Lecture: Maurizio Bettini -
“Language, Myth and Society in the Ancient World”
Friday, November 5, 2010
Location: Retama Room (?)
Maurizio Bettini, the keynote speaker at our upcoming conference on “Language, Myth and Society in the Ancient World” is also real. Not only real, but really important, too: he is probably the world’s foremost scholar of Roman culture (certainly the best known in Europe) and one of the most widely regarded students of Latin literature. He’s also the (founder and) director of the Center for Anthropology of the Ancient World, in Siena, Italy, which is the leading institution for anthropologically-informed research on Greek and Roman antiquity. He has written numerous articles, and published 3 or four books in English, which are among the most critically acclaimed works of scholarship in the field: namely,
Anthropology and Roman Culture, in which he explores the relationship between kin terminology (words for family members) and imagined kin relations (structures of affection); how Romans talk about time; and animal imagery in the Aeneid.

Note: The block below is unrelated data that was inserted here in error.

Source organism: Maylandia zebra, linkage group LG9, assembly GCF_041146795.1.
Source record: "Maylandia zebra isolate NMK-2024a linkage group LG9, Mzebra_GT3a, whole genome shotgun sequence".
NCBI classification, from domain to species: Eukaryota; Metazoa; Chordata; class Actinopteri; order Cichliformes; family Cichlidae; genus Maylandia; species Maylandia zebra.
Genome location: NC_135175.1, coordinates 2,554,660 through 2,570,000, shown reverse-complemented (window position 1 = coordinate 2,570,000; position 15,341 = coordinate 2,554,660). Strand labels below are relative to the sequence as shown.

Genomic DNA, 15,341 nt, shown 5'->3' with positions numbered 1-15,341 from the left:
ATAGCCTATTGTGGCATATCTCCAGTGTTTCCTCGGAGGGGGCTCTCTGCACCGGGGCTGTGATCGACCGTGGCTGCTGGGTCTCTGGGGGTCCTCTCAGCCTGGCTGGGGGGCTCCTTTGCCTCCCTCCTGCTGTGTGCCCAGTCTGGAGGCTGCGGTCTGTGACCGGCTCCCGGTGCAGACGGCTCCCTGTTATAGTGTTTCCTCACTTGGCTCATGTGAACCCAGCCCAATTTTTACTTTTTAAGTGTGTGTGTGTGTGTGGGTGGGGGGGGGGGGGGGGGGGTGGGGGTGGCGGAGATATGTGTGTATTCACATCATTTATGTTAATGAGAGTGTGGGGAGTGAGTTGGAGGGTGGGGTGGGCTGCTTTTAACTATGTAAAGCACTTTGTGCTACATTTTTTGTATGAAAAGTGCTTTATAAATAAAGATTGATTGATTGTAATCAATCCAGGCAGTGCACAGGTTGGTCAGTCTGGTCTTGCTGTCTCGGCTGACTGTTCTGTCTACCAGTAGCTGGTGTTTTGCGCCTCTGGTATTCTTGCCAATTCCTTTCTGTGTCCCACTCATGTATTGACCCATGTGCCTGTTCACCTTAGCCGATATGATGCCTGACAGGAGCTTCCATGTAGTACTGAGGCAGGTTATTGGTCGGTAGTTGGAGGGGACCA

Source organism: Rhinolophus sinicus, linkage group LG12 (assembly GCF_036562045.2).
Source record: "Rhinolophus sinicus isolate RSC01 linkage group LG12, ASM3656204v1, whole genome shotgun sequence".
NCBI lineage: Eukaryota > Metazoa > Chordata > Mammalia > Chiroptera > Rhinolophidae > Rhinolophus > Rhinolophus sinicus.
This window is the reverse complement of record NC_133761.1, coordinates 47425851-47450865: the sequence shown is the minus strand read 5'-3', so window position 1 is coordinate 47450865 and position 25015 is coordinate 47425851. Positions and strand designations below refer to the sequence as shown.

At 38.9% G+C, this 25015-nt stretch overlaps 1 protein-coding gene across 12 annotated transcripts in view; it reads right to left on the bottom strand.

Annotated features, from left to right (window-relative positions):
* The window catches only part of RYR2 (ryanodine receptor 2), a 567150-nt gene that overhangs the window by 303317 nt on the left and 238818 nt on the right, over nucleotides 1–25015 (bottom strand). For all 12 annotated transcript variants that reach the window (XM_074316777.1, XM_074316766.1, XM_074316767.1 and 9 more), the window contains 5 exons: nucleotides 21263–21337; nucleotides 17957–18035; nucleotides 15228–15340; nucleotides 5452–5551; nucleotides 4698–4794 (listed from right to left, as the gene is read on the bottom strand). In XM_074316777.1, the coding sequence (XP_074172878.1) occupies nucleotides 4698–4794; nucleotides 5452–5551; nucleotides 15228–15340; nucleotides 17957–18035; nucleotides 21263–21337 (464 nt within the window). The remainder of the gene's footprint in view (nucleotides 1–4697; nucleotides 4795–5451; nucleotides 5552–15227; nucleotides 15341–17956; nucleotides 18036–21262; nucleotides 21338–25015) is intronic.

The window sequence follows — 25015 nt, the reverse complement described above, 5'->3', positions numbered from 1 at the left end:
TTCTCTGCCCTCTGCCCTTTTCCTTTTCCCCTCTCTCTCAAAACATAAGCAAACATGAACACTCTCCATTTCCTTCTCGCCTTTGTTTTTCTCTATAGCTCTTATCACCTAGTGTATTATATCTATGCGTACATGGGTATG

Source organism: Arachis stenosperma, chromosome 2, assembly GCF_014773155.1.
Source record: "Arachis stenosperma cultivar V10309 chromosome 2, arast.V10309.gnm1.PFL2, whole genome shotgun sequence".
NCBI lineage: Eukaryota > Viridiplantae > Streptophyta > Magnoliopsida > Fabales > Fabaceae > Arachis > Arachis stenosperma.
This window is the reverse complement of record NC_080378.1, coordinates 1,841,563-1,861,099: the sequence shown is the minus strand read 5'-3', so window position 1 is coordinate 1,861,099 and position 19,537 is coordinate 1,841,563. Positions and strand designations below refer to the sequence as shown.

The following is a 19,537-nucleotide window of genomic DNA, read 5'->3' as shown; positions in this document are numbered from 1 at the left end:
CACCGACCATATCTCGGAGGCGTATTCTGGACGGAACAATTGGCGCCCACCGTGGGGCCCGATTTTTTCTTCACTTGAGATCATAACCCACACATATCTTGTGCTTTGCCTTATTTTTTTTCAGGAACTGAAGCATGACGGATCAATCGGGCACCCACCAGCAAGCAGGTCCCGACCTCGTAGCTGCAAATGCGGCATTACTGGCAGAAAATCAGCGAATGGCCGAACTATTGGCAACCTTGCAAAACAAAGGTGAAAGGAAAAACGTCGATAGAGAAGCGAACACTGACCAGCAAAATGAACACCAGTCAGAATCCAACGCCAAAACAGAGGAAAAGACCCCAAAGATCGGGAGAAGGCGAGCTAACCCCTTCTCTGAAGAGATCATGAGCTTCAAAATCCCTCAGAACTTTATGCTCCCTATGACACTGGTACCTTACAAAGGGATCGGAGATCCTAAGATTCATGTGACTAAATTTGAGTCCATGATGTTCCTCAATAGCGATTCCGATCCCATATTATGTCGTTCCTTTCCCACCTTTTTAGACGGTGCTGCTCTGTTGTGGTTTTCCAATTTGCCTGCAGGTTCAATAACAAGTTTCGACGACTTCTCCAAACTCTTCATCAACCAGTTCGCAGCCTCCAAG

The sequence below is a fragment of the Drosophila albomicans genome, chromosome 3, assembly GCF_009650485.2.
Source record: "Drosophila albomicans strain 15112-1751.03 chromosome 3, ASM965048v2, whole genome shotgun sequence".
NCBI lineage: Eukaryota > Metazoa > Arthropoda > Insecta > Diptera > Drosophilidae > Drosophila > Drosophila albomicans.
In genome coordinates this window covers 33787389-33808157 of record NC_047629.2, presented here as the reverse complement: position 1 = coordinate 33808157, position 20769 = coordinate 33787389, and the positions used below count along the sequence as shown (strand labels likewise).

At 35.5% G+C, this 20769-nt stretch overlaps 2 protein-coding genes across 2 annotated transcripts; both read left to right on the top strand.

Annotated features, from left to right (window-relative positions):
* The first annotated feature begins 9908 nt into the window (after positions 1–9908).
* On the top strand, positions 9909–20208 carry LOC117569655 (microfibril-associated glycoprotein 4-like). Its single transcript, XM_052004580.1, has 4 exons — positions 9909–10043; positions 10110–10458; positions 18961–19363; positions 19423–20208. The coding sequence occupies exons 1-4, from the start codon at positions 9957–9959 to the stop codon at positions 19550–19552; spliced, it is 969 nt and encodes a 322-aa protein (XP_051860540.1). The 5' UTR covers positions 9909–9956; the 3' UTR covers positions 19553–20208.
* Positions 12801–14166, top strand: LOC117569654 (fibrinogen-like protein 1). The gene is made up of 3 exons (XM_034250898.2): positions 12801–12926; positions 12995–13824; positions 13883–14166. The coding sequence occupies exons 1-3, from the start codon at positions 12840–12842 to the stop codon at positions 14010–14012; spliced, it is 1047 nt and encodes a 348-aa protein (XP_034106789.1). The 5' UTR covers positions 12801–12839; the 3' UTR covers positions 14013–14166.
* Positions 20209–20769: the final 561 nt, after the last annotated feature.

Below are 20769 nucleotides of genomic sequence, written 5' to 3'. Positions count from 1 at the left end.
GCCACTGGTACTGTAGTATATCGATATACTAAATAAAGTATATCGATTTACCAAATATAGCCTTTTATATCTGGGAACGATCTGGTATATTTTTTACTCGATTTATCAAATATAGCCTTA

The Portrait of the Lover, in which he examines Roman beliefs about images;
Classics in the Age of Indiscretion, a philosophical meditation on the value of classics in the modern world;
Birth, where he looks at stories about…. birth in Greek and Roman mythology;
And many others. In other words, he’s a *huge* figure in classical studies and is coming to UTSA 1) to give the keynote speech at the conference; 2) to teach a section of “Classical Myth”; 3) to discuss with the Dean our proposed study abroad program for classics + anthropology majors; 4) to given informal presentation of this research to students (only), followed by a chance to meet and talk with him personally. This is a unique and remarkable opportunity for UTSA students interested in the ancient world to interact with one of the leading lights of the field.